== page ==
The problem with corpuses…

A previous post describes several attempts to provide ‘creative’ programmes – systems to write poetry, music, or even complete musicals by computer.

My concern is that most of the presenters started off by saying ‘we built a corpus of jazz chords/ stories from hit musicals / pictures/ words’ and then went on to analyse the probability that b would (or should) occur, given that a already had, or some such probability function.

This is a perfectly viable method for, say, linguistic analysis of normal texts. Tom Hedges’ jazz example, for instance, claims that, given a piece of music, the software can detect who composed it, by analysing the chord sequences.

There is some quite complex maths behind these systems.

The jazz example uses, and compares, several Markov and Bayesian classifiers.

Stephen McGregor’s poetry example says: “This paper puts forth a method for discovering computationally-derived conceptual spaces that reflect human conceptualization of musical and poetic creativity. We describe a lexical space that is defined through co-occurrence statistics, and compare the dimensions of
this space with human responses …. This novel method finds low-dimensional subspaces that represent particular conceptual regions within a vector space model of distributional semantics. Word-vectors from these discovered conceptual spaces are considered, and
argued to be useful for the evaluation of creativity.”

My concern is partly technical and partly philosophical.

Firstly, it’s easy to get caught up finding better maths and better corpuses. However, by using a corpus you can only ‘create’, with varying degrees of sophistication, within the envelope of what has already been done. I suspect, for example, if you had a corpus of all paintings made by ‘establishment’ painters in Europe before 1900, you could never use it to generate Les Demoiselles d’Avignon, although it might have generated any number of paintings that would have been commercially successful at the time. (See my recent post on Jonas Lundh.)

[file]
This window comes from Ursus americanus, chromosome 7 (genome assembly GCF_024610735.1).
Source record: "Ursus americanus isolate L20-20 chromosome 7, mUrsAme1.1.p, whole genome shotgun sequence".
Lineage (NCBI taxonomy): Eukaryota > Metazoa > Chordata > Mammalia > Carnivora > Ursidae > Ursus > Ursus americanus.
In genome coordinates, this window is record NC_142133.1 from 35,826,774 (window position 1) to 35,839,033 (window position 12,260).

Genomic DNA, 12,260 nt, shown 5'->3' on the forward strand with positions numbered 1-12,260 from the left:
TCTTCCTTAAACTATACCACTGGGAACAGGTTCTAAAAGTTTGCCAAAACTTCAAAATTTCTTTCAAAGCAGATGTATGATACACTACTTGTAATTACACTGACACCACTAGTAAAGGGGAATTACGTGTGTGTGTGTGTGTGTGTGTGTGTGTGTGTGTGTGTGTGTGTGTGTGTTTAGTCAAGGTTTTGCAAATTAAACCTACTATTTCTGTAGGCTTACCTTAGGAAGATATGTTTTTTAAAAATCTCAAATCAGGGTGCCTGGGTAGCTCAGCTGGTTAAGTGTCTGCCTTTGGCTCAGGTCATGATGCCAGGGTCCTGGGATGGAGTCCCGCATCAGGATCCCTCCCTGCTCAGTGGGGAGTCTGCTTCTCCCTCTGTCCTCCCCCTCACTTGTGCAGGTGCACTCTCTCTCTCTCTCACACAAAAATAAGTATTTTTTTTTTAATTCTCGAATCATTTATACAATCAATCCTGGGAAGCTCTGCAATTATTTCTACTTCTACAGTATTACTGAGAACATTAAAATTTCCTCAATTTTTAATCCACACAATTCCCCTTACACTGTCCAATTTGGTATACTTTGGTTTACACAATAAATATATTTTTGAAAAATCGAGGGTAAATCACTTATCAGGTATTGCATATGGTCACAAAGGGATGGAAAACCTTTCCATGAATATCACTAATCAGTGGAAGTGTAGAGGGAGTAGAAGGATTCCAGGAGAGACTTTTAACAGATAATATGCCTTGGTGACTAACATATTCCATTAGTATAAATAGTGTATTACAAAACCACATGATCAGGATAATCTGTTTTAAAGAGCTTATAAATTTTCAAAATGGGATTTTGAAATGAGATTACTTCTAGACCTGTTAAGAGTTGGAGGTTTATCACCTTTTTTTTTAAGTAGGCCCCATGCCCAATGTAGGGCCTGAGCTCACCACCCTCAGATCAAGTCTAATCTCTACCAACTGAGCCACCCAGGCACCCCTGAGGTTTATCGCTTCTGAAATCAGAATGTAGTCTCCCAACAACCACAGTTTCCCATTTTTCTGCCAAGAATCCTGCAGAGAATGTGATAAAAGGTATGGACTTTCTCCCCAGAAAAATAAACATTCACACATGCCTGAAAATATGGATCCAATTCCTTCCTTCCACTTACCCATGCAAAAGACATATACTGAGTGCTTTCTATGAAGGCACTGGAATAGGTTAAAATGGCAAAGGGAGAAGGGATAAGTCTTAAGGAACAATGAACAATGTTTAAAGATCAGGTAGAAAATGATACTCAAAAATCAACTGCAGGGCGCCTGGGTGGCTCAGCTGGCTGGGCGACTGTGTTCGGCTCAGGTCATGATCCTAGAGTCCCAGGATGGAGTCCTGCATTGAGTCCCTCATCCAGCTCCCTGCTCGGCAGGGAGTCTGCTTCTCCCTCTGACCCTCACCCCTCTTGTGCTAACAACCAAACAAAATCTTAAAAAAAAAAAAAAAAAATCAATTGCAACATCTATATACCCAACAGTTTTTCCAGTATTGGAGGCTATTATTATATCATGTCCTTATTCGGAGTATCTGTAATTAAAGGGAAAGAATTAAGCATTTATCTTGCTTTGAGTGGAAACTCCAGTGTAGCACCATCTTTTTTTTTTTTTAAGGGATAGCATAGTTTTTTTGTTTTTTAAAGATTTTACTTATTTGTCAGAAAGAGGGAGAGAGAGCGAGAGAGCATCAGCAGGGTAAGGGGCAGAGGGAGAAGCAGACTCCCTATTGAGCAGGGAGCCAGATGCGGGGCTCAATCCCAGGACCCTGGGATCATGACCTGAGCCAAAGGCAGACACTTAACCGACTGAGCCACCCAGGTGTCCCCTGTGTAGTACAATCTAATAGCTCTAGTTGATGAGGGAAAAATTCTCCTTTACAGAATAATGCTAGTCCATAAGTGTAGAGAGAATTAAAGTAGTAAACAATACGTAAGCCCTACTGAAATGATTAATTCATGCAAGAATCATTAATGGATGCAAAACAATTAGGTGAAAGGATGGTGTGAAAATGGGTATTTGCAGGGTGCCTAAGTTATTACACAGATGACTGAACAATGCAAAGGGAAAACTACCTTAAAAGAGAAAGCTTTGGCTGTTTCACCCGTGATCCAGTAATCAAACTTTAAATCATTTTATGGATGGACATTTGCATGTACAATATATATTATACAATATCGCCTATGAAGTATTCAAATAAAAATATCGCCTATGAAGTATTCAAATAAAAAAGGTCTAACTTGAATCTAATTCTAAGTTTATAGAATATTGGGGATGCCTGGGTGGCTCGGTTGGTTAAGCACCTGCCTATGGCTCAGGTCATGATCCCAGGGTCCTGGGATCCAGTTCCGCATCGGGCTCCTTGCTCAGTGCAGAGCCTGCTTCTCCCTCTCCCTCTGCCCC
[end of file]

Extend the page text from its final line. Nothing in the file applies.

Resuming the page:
If you had a corpus of 19th century words, ‘digital’ and ‘computer’ would hardly appear, and if they did, they would have very different meanings (so they would be in different ‘conceptual spaces’.)

This would be especially dangerous if this sort of ‘creativity’ becomes widespread, and the works it produces are fed back into the reference corpuses for future ‘creative’ systems to draw on, thus ‘freezing’ the corpuses for a long period.

Secondly, Richard Price, in reading poetry composed by a programme that used two separate corpuses (one based on Wikipedia texts, one on the BL’s own reference collection of 19th century prose), pointed out that the two ‘felt different’. (I can’t remember what he actually said, but that was his argument as I heard it.) This is only to be expected. Language changes.

As Wittgenstein would say, so do language games. A corpus is probably a collection of very many ‘language games’, making up a new somewhat blurred game of its own. (Nineteenth century assumptions, values and terminology, for instance.) So when you draw up your ‘reference corpus’, you have to consider what you are getting: the corpus will impose game rules on all the derivative works you produce whilst using it.

Lastly, I am not sure to what extent these are ‘one shot’ algorithms. That is, they work out a set of probabilities and produce a set of words or chords or pixels, and that’s it.

It would be good to have a ‘fitness function’ to decide how good the resulting art work was, and then to use a genetic algorithm to try various options and to maximise the fitness. I think this is what human creatives do, except for those times when a poem, for example, just ‘comes to them’ and they write it straight out with minimal alterations later. So, again using the example of a poem, you could have fitness functions to assess coherence, grammar, etc., as well as poetic rules if you wanted (eg rhyme schemes?) and the programme could grow a poem that optimised these rules.

Of course, specifying the ‘fitness function’ would be very difficult. It may well be that human creativity lies not so much in generating new combinations – this can be done with random numbers – as in knowing which ones ‘work’.

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